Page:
Consumers & Packaging: How Brands Are ListeningPosted on July 22nd, 2020 in Insights by AUSPACK
Packaging is the customer’s first experience with your product, so it needs to make the right impression.
With more options and more informed customers, today’s businesses can no longer rely on brand loyalty alone, especially with younger generations. According to a survey by financial services firm ING, shoppers under 30 are more likely to switch brands if they don’t agree with a company’s values.
A quick look at product packaging tells the buyer a lot about a company and its values – especially when it comes to hot topics like sustainability, and especially for everyday purchases such as food and drink or pharmaceuticals that customers rely on. ING found that almost half of adults aged 25 to 34 said they’ve stopped buying grocery products from brands after finding out they’re not environmentally responsible.
The 2020 coronavirus pandemic brought new challenges for brands as packaging took on a more important role in helping people to shop from home, putting materials and processing under more scrutiny than ever. By paying attention to what people are saying, on social media and in focus groups, retailers and packaging manufacturers can explore ways to better serve their customers’ changing needs.
Explore sustainable materials
With climate change and ocean plastics being major pain points for many ethical consumers, leading brands across the sectors are committing to reducing their carbon footprints by switching to greener packaging. This is easier said than done for many companies though, especially those that have long relied on the strength and convenience of plastics.
Replacing single-use plastics with renewable or recyclable materials is the single most effective step brands can take towards greening their packaging, at least as far as pleasing shoppers goes. This could involve establishing new supplier relationships or working with materials science companies to find the best solutions for your unique needs.
Once among the worst offenders for waste, major food and drink chains are now emphasising their sustainable packaging to help improve their public image. Starbucks replaced plastic straws with recyclable polypropylene plastic lids, while McDonald’s has committed to using 100% sustainable packaging by 2025 coming from renewable, recyclable or certified sources.
Work with recycling infrastructure
When brands green their packaging, the responsibility of maintaining the circular economy is shared with the consumer.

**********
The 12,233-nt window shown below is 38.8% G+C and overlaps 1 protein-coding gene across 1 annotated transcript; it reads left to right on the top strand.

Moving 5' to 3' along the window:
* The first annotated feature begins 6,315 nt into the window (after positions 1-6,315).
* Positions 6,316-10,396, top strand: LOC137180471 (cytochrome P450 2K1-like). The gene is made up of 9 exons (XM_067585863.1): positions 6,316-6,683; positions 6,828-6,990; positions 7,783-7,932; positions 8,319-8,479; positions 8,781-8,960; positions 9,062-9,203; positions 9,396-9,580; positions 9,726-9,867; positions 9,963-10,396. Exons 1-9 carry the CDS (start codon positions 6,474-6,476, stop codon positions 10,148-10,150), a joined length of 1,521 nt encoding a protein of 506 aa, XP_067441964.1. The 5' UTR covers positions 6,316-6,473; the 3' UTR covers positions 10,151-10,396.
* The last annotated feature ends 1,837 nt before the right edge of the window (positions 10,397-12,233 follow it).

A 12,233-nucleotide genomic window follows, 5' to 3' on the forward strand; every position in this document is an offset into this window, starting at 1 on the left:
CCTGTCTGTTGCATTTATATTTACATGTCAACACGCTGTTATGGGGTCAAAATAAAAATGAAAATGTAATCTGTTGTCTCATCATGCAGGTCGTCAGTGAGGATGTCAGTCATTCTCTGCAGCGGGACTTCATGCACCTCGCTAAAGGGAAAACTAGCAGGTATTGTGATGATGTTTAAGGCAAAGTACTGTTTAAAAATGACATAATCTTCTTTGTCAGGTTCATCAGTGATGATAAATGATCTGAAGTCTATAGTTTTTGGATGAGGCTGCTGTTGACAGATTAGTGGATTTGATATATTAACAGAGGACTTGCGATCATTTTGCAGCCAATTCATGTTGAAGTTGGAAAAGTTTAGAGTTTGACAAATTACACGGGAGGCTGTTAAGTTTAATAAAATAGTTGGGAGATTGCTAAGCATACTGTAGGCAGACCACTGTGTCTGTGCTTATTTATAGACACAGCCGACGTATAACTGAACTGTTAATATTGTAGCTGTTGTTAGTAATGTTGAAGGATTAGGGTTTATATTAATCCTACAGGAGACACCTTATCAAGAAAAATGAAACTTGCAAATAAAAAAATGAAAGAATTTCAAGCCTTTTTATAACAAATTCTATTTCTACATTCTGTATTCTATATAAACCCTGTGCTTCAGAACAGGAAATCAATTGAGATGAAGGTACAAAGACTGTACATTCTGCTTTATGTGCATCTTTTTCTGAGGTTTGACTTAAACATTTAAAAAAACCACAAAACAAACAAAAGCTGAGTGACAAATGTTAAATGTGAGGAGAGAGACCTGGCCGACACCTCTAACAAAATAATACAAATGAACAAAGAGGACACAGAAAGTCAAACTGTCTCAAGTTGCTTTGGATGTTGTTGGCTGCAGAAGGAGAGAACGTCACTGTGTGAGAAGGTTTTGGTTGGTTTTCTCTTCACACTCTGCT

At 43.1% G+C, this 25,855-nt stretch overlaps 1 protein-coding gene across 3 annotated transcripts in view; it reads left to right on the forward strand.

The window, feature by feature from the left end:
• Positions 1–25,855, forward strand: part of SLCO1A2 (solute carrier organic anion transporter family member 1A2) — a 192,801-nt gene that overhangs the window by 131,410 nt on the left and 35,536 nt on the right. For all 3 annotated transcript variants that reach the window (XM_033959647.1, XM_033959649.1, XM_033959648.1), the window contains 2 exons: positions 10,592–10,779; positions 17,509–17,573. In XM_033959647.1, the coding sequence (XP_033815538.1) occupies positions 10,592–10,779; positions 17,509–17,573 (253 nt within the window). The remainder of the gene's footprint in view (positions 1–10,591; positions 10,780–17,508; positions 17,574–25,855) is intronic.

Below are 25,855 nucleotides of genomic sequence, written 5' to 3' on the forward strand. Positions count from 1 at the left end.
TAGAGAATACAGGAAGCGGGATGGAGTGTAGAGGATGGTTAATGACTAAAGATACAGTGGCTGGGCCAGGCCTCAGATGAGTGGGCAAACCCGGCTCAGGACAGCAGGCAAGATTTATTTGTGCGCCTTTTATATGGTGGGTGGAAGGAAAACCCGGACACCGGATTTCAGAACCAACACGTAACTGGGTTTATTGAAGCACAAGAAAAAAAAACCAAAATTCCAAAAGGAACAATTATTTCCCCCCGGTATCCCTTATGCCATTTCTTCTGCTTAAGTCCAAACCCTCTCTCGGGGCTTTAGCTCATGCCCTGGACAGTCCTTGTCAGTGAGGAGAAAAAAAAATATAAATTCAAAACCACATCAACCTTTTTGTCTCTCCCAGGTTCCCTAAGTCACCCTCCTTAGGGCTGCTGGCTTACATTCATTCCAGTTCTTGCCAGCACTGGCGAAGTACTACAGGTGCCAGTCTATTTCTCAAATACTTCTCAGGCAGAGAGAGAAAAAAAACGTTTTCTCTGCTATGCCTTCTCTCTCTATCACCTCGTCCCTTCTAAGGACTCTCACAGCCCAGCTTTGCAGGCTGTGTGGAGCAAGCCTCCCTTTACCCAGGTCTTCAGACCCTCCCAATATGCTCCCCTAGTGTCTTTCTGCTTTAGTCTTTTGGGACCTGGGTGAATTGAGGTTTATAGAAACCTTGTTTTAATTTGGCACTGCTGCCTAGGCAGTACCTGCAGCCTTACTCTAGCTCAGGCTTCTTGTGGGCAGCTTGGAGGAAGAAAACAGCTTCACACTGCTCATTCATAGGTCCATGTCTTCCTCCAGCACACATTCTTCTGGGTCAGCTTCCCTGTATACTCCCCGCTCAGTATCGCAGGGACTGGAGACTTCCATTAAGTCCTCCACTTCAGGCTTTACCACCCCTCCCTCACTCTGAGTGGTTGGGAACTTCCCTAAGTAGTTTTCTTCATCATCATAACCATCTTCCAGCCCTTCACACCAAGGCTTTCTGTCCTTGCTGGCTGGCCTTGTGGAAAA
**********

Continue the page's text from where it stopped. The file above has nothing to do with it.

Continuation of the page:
Customers will recycle packaging when the infrastructure is there, so brands should make sure they’re using widely recyclable materials and include clear guidance on the packaging itself about how to dispose of each component responsibly. Encouraging customers to use the recycling at their local supermarket will keep your brand and sustainability in their minds when they’re browsing the aisles.
Some brands go further and make their own recycling commitments, such a Coca-Cola’s pledge to recycle a bottle or can for every item they produce. Although this faced some criticism for being insufficient in light of the huge volume of materials the company adds to the stream every second.
Prevent damage during transport
It’s not only sustainability that gets customers passionate about packaging. According to DHL’s Rethinking Packaging Trends Report, almost half of consumers say they’re less likely to use a retailer again if their order was damaged during transport. While accidents can happen, robust packaging can minimise the risk.
Some brands find that the need for strong packaging conflicts with the drive for sustainability, and finding the ideal balance is a major focus of research and development. Bulky packaging costs brands more and can be another source of frustration for online shoppers, as they have to dispose of the extra packaging that protects their goods along the entire delivery route.
Amazon may have one answer in its automated packaging and processing systems. Powered by AI and machine learning, the retailer claims they reduce damage rates by 24% and transport costs by 5% compared to conventional shipments. Amazon plans to make the system available in open source so more ecommerce businesses can reduce their losses and customer frustration, provided they can afford to invest in the technology in the first place.
Test packaging redesigns
Whether it’s a subtle texture change as your brand switches to recyclable packaging or a new look expressing your brand values, packaging design transitions need to be handled with care to avoid alienating existing customers. This is especially the case for food and drink, pharmaceuticals and other everyday goods that buyers want to be assured are still the same.
Market research, sample testing and social listening to see what customers are saying about you on platforms like Facebook and Twitter will help you avoid a disastrous relaunch and losing customers to the competition. Although brand loyalty isn’t what it used to be, you can still win over new and existing buyers when your packaging clearly communicates the positive values they share.
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